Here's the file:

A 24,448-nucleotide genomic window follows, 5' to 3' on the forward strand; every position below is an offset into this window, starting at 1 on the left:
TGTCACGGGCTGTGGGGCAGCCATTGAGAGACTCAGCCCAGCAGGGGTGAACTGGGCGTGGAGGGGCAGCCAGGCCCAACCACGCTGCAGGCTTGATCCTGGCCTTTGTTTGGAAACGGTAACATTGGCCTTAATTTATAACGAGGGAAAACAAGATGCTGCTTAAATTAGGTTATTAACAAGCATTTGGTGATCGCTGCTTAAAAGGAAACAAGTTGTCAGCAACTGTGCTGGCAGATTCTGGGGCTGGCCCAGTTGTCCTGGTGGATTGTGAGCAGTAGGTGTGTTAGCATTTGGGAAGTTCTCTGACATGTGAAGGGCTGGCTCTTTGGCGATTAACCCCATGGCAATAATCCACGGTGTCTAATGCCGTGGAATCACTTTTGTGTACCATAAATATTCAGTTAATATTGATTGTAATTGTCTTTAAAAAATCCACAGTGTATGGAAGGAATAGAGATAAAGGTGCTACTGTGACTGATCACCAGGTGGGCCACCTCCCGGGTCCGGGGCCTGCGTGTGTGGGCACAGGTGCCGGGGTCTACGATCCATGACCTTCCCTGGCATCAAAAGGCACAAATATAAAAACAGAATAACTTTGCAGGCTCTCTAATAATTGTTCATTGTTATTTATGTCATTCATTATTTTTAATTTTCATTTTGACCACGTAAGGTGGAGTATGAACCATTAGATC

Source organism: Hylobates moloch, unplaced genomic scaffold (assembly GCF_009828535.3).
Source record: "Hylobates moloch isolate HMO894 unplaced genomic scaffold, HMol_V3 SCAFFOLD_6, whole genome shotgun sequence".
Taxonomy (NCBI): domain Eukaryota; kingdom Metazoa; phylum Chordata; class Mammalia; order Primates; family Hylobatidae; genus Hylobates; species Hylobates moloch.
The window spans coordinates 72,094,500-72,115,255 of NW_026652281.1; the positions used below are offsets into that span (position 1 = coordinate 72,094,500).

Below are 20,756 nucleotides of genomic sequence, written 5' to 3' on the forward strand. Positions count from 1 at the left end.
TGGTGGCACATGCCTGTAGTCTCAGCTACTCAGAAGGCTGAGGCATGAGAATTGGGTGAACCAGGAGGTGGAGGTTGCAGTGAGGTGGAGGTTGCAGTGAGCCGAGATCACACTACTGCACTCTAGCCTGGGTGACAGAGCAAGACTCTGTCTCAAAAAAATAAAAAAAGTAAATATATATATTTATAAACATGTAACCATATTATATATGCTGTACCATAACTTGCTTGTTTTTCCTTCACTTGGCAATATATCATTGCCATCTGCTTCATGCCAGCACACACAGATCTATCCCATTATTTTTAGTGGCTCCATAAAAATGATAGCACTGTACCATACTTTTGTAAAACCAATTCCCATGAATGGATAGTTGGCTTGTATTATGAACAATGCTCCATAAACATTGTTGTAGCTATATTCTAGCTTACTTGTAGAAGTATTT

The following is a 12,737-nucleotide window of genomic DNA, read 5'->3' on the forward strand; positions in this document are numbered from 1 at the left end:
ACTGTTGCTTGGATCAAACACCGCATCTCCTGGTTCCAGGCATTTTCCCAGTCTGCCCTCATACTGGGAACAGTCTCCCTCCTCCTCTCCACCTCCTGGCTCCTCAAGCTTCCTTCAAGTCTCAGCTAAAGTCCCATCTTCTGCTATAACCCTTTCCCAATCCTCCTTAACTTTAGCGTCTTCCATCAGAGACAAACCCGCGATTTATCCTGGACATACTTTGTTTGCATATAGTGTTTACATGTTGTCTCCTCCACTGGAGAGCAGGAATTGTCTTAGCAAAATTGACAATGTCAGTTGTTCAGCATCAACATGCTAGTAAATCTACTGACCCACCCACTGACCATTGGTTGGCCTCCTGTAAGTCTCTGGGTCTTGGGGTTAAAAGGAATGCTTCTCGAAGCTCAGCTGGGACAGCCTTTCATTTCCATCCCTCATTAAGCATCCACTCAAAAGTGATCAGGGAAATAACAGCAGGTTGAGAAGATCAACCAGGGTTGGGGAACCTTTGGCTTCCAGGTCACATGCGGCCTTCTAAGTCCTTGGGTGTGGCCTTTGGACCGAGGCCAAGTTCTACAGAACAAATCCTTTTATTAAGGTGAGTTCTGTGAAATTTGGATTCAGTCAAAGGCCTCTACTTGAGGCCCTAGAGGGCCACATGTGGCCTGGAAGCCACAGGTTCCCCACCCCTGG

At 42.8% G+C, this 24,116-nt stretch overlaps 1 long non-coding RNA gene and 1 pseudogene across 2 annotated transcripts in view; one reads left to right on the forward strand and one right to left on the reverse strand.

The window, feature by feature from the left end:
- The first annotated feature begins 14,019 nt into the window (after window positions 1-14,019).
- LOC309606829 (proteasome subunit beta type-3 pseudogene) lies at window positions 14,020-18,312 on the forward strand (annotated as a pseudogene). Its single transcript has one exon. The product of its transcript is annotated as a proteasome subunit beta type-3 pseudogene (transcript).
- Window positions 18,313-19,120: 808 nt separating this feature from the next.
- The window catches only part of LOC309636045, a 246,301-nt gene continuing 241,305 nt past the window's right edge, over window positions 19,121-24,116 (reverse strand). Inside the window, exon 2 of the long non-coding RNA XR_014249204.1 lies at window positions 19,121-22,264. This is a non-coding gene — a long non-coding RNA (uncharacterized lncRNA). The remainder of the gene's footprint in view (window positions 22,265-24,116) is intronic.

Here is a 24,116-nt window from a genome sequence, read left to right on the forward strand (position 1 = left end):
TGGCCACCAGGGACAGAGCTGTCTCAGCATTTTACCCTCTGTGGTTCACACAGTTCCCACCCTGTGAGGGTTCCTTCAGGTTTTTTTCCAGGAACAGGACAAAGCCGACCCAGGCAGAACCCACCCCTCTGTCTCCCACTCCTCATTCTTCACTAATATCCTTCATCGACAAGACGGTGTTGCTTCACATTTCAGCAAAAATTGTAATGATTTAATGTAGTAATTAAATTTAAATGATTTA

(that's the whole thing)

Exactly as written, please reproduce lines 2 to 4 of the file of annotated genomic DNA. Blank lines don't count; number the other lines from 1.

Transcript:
TGTCACGGGCTGTGGGGCAGCCATTGAGAGACTCAGCCCAGCAGGGGTGAACTGGGCGTGGAGGGGCAGCCAGGCCCAACCACGCTGCAGGCTTGATCCTGGCCTTTGTTTGGAAACGGTAACATTGGCCTTAATTTATAACGAGGGAAAACAAGATGCTGCTTAAATTAGGTTATTAACAAGCATTTGGTGATCGCTGCTTAAAAGGAAACAAGTTGTCAGCAACTGTGCTGGCAGATTCTGGGGCTGGCCCAGTTGTCCTGGTGGATTGTGAGCAGTAGGTGTGTTAGCATTTGGGAAGTTCTCTGACATGTGAAGGGCTGGCTCTTTGGCGATTAACCCCATGGCAATAATCCACGGTGTCTAATGCCGTGGAATCACTTTTGTGTACCATAAATATTCAGTTAATATTGATTGTAATTGTCTTTAAAAAATCCACAGTGTATGGAAGGAATAGAGATAAAGGTGCTACTGTGACTGATCACCAGGTGGGCCACCTCCCGGGTCCGGGGCCTGCGTGTGTGGGCACAGGTGCCGGGGTCTACGATCCATGACCTTCCCTGGCATCAAAAGGCACAAATATAAAAACAGAATAACTTTGCAGGCTCTCTAATAATTGTTCATTGTTATTTATGTCATTCATTATTTTTAATTTTCATTTTGACCACGTAAGGTGGAGTATGAACCATTAGATC

Source organism: Hylobates moloch, unplaced genomic scaffold (assembly GCF_009828535.3).
Source record: "Hylobates moloch isolate HMO894 unplaced genomic scaffold, HMol_V3 SCAFFOLD_6, whole genome shotgun sequence".